yogi-nani

March Madness

Hello friends!

I was drawing a blank on a theme for Yoga Buds this week when I came across this post on YoYo Yoga School for March Madness Yoga. While I’m not a huge follower of college basketball, I knew it would be the perfect lesson plan to talk about what collegiate athletes and yogis have in common… a lot of practice. I also decided it would be the perfect class to use my new nifty balloon inflating toy, but I quickly regretted that decision.

After our ‘Welcome Song,’  I mentioned the NCAA Championship and asked if anyone had a favorite team. In attendance were two brothers and their younger sister, and to my surprise, not only were they watching the tournament, but they were all rooting for Gonzaga-“Dad’s favorite.” We talked about what it takes to make a great basketball team and then I pulled out the balloon inflater, which gave a whole new meaning to “March Madness.” The class swiftly went from being basketball oriented to a “who could burst their balloon first” competition. To get the class back on track, everyone held their balloon like a basketball as we moved through yoga poses, but as usual, my plan took another unexpected turn. IMG_3372

As we were about to begin warm-ups, the kids thought it would be funny to rub the balloons in their hair and stick them to their shirts rather than hold them. I decided to run with it and we saw how many poses we could move through without the balloon dropping. Then, we played around with keeping the ball up in the air before moving onto a game that incorporated more yoga poses.

I set up a game that looked similar to Skee Ball with the use of hula hoops and a yoga wheel. After the kids were situated in a circle around the hoops, I handed them each three pom-pom balls. They each took turns tossing their pom poms into the hoops. If they made it into one, they picked a card from the Yoga Pretzels deck and had to hold the pose for a designated time; the center hoop was 5 seconds, middle was 10, and outer was 15. Finally, we moved to our craft for the day.

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I found this craft here, and felt like I had hit the jackpot. Any craft that also functions as a game is a tiny blessing in my book. However, I did make a few adjustments to the supplies (you can check them out on the cheat sheet), since the original post had issues with sturdiness. The kids got to decorate the backboards, assemble the parts, and shoot some hoops before we laid down for final relaxation. I may not have had a Final Four favorite at the start of class, but…

Go Gonzaga and Namasté!

yogi-nani

Mindfulness and Mandalas

 

Hello friends!

If you haven’t noticed from previous posts, I love alliteration. I also love coloring and crafting (see what I did there). So to celebrate the month of March (although I guess May would have worked too), the kiddos and I practiced mindfulness and colored mandalas, which just so happen to be two of my favorite activities.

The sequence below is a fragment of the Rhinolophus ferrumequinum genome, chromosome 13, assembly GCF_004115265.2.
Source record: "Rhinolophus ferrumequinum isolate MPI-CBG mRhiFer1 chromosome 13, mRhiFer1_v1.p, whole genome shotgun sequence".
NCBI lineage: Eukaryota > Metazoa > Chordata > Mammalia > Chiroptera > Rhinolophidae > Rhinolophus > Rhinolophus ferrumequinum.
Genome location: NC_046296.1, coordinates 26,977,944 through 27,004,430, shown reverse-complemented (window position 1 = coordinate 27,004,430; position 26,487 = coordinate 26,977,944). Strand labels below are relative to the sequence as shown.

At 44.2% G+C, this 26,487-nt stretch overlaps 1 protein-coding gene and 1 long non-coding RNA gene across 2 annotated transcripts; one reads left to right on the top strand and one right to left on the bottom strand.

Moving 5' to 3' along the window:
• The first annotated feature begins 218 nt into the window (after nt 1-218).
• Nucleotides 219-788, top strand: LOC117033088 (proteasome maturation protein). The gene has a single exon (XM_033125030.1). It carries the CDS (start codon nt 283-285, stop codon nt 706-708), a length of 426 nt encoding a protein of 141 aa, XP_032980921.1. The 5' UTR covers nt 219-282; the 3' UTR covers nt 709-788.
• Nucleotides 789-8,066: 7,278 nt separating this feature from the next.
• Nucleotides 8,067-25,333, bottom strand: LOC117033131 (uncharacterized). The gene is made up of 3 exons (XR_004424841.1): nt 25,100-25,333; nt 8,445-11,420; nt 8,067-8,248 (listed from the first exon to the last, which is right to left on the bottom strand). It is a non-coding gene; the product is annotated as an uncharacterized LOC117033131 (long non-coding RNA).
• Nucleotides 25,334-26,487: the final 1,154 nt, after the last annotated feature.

While there are many amazing mandala coloring books, I went the cheap/easy route by printing off free ones I found online. When the kids arrived, I had them laid out along with markers, colored pencils, and crayons (which also successfully kept the kids occupied while I got everyone signed in). Once we were ready to get started, the kids slid their mandalas under their mats to come back to at the end of class. Then, as always, we began with our ‘Welcome Song.’

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After welcoming everyone into the space, I had them all close their eyes and listen to the noises around them. They heard everything: from the cars outside, to the heating unit, to each other’s breaths. Then, I had them place their hands on their own bellies to observe the movements of their own breath – to notice the expansion of their bellies on the inhale as well as the deflation on the exhale. I told them how this is a perfect way to practice mindfulness, since mindfulness is simply being aware and focusing. I pointed out how they practiced mindfulness before class even started by trying to stay inside the lines of their mandalas, and how mandala means ‘circle.’ After pointing out mandalas around the room – the clock, our eyeballs, the overhead fans, the prints on a yoga mat –  we jumped into warmups.

Sun salutations became a ‘moving mandala.’ We flowed through three and then came to seated to create mandalas with our bodies. I placed a hula hoop in the center of our group circle and we practiced poses that would look like a human mandala from above. Then, of course, we had some fun with the hula hoop.

As our group game for the day, I had everyone come to standing and hold hands. I placed the hula hoop in the crook of my elbow and joined the circle. The aim of the game was to move the hula hoop around the circle and back without letting go of each other. After we finished, we came back down to our mats for final crafts.

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Before we got back to our individual mandalas, we created one together. Everyone picked out a crayon and I started it by drawing a flower in the center of a piece of paper. Each student then added a pattern radiating from the center point until we filled the page. Afterwards, they had the option to finish coloring their own or create another with the supplies I had brought with me.

To finish, we laid down on our mats with our heads together to create one final mandala for savasana. As a perfect parting snack and special take home treat, I offered clementines to show once again how mandalas can be found everywhere, even in the foods we eat!

Mindfulness and Mandalas

Namasté!

yogi-nani

 

 

St. Patrick’s Day

Hello friends!

If you know me outside of this blog space, you probably know that St. Patrick’s Day is my favorite holiday. I like to call it my family’s “Christmas in March.” Ever since I was a wee lassie, my parents have thrown an epic party on March 17th. My mom cooks over 200 hundred pounds of corned beef, my dad’s bagpipe band provides entertainment, and friends, family, and strangers (my Dad likes to extend the invitation to anyone he comes in contact with that week) come from far and wide for the celebration! Needless to say, I was just a tad excited to share this holiday with my Yoga Buds.